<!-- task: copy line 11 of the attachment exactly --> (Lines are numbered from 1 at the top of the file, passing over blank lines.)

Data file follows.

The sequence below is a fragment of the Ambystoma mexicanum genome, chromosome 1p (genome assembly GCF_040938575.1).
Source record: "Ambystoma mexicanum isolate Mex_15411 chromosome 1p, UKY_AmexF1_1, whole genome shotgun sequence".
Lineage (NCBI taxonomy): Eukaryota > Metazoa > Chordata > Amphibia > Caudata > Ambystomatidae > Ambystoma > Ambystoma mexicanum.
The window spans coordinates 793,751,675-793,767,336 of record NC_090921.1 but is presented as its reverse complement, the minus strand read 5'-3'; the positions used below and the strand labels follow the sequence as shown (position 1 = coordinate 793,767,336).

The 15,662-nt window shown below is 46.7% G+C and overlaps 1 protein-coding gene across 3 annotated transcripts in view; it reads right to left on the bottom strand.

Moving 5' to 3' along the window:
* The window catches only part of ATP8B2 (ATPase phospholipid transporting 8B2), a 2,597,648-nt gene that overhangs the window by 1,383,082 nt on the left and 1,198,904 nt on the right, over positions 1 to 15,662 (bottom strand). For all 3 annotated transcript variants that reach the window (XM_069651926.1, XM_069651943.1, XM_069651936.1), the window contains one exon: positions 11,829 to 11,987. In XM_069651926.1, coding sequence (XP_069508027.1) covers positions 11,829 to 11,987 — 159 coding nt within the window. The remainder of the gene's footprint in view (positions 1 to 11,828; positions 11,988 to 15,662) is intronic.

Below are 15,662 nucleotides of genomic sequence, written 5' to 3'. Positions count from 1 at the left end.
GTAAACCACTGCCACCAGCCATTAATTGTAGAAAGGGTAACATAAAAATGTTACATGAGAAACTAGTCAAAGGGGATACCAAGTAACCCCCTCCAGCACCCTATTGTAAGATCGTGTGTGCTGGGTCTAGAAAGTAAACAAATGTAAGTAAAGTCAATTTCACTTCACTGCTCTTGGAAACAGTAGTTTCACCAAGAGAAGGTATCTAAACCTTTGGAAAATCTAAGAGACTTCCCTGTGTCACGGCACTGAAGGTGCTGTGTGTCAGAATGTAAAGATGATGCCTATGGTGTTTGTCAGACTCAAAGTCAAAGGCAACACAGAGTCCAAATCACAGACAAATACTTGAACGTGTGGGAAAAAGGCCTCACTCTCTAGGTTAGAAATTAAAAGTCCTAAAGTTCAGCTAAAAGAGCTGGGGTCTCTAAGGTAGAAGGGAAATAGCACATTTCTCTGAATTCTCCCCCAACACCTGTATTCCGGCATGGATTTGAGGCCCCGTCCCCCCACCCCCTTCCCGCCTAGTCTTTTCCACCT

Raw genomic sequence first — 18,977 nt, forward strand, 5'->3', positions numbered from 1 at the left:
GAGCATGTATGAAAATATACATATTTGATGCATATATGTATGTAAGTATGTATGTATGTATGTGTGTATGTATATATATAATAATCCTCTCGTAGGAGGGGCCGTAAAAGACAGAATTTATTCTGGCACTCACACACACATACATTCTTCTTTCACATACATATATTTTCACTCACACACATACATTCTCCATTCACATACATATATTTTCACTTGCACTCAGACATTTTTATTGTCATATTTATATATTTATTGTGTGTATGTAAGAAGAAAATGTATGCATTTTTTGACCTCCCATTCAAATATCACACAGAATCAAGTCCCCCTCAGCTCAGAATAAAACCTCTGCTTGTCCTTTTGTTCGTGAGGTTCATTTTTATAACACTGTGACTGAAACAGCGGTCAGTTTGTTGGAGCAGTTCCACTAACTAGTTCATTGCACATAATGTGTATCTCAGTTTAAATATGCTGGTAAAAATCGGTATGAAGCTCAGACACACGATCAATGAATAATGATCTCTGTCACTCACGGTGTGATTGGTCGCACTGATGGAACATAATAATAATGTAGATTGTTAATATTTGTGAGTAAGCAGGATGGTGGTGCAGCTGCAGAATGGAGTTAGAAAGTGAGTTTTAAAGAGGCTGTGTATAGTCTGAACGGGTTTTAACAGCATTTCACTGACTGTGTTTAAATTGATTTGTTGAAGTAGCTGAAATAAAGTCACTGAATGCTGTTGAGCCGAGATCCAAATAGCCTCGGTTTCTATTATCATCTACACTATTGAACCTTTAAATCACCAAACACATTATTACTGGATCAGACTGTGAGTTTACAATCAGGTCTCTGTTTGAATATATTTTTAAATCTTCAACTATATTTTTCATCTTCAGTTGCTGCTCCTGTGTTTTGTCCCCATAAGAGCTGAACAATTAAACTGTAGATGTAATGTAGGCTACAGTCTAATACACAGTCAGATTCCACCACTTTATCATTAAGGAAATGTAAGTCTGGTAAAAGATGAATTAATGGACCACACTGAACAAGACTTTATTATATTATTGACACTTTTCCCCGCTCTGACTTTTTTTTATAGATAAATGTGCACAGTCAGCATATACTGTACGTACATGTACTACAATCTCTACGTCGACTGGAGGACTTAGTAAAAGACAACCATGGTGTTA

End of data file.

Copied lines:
GAGCATGTATGAAAATATACATATTTGATGCATATATGTATGTAAGTATGTATGTATGTATGTGTGTATGTATATATATAATAATCCTCTCGTAGGAGGGGCCGTAAAAGACAGAATTTATTCTGGCACTCACACACACATACATTCTTCTTTCACATACATATATTTTCACTCACACACATACATTCTCCATTCACATACATATATTTTCACTTGCACTCAGACATTTTTATTGTCATATTTATATATTTATTGTGTGTATGTAAGAAGAAAATGTATGCATTTTTTGACCTCCCATTCAAATATCACACAGAATCAAGTCCCCCTCAGCTCAGAATAAAACCTCTGCTTGTCCTTTTGTTCGTGAGGTTCATTTTTATAACACTGTGACTGAAACAGCGGTCAGTTTGTTGGAGCAGTTCCACTAACTAGTTCATTGCACATAATGTGTATCTCAGTTTAAATATGCTGGTAAAAATCGGTATGAAGCTCAGACACACGATCAATGAATAATGATCTCTGTCACTCACGGTGTGATTGGTCGCACTGATGGAACATAATAATAATGTAGATTGTTAATATTTGTGAGTAAGCAGGATGGTGGTGCAGCTGCAGAATGGAGTTAGAAAGTGAGTTTTAAAGAGGCTGTGTATAGTCTGAACGGGTTTTAACAGCATTTCACTGACTGTGTTTAAATTGATTTGTTGAAGTAGCTGAAATAAAGTCACTGAATGCTGTTGAGCCGAGATCCAAATAGCCTCGGTTTCTATTATCATCTACACTATTGAACCTTTAAATCACCAAACACATTATTACTGGATCAGACTGTGAGTTTACAATCAGGTCTCTGTTTGAATATATTTTTAAATCTTCAACTATATTTTTCATCTTCAGTTGCTGCTCCTGTGTTTTGTCCCCATAAGAGCTGAACAATTAAACTGTAGATGTAATGTAGGCTACAGTCTAATACACAGTCAGATTCCACCACTTTATCATTAAGGAAATGTAAGTCTGGTAAAAGATGAATTAATGGACCACACTGAACAAGACTTTATTATATTATTGACACTTTTCCCCGCTCTGACTTTTTTTTATAGATAAATGTGCACAGTCAGCATATACTGTACGTACATGTACTACAATCTCTACGTCGACTGGAGGACTTAGTAAAAGACAACCATGGTGTTA